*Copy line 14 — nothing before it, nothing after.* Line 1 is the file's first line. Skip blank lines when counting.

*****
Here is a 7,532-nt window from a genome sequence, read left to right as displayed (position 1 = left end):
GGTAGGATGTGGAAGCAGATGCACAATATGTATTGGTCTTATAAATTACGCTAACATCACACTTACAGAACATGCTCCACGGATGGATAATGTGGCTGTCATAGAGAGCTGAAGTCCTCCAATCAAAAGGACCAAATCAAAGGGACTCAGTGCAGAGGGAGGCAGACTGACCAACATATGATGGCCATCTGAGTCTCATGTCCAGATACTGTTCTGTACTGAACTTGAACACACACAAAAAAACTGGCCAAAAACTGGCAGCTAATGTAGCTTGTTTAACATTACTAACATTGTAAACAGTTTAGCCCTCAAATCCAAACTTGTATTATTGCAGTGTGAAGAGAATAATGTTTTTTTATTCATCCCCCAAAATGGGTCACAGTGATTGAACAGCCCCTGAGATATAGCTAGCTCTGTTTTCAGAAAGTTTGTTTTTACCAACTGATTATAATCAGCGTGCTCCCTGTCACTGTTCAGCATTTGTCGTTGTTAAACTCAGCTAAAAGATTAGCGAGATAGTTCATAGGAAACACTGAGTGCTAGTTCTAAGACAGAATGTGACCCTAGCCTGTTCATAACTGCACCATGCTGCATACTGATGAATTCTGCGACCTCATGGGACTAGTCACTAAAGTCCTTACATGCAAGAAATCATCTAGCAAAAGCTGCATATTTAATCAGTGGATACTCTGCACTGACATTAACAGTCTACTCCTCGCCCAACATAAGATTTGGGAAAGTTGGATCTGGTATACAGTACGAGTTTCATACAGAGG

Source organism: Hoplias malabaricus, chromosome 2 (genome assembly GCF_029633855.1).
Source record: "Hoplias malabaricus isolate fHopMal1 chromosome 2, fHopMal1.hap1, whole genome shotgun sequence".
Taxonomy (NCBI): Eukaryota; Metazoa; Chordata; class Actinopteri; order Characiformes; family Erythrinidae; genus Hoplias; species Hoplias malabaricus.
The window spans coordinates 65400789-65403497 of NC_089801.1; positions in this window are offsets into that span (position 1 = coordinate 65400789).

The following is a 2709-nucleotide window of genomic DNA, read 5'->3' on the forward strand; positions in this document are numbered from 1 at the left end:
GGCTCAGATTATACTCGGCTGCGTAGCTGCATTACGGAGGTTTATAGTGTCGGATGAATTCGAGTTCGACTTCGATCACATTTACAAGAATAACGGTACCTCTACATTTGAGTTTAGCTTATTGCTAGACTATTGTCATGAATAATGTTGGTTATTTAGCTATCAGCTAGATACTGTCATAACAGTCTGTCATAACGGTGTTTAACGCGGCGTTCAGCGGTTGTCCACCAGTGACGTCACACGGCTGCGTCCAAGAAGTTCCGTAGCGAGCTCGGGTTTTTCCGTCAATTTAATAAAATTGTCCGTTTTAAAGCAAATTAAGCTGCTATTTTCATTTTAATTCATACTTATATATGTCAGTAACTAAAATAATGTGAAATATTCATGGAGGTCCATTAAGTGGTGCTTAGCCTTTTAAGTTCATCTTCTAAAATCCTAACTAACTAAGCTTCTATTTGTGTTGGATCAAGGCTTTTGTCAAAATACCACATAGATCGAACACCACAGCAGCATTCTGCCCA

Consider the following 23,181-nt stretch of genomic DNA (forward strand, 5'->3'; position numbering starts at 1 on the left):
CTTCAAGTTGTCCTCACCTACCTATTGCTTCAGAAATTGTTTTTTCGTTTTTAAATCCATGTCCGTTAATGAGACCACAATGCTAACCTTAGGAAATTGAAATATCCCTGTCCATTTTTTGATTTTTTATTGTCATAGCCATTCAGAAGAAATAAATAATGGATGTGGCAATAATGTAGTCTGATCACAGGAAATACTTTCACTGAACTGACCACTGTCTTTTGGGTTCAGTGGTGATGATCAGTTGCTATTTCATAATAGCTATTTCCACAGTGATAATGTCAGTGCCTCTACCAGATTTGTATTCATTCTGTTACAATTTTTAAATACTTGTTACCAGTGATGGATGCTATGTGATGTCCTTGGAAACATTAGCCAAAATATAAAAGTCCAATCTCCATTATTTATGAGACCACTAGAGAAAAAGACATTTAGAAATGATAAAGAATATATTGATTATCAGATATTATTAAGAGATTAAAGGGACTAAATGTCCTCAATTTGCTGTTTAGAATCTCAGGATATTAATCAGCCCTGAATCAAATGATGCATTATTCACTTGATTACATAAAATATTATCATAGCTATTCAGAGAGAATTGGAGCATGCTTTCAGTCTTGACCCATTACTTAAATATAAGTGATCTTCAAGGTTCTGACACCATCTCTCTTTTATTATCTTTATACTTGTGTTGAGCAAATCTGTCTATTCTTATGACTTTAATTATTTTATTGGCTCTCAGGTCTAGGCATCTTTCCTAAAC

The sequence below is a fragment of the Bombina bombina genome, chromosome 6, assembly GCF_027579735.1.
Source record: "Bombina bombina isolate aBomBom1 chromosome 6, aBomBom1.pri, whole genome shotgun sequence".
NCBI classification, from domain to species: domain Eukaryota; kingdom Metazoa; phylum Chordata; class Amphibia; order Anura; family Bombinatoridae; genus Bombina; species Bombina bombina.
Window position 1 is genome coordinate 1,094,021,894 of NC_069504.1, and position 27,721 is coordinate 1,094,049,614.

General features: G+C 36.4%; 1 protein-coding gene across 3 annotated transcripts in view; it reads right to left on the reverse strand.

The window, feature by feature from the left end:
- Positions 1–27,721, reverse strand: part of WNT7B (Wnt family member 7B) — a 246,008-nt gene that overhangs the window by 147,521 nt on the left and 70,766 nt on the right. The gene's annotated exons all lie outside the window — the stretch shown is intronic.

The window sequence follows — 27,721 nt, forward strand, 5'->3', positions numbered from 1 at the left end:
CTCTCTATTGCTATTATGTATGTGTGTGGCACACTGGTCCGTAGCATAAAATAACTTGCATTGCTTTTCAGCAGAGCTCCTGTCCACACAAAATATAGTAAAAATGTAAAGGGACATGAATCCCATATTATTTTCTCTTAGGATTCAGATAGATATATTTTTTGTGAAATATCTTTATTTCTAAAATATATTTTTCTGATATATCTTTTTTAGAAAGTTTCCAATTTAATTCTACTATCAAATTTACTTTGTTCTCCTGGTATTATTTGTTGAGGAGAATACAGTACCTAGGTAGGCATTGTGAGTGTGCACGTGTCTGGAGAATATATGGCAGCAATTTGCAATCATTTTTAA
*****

Window position 1 is genome coordinate 1,094,021,894 of NC_069504.1, and position 27,721 is coordinate 1,094,049,614.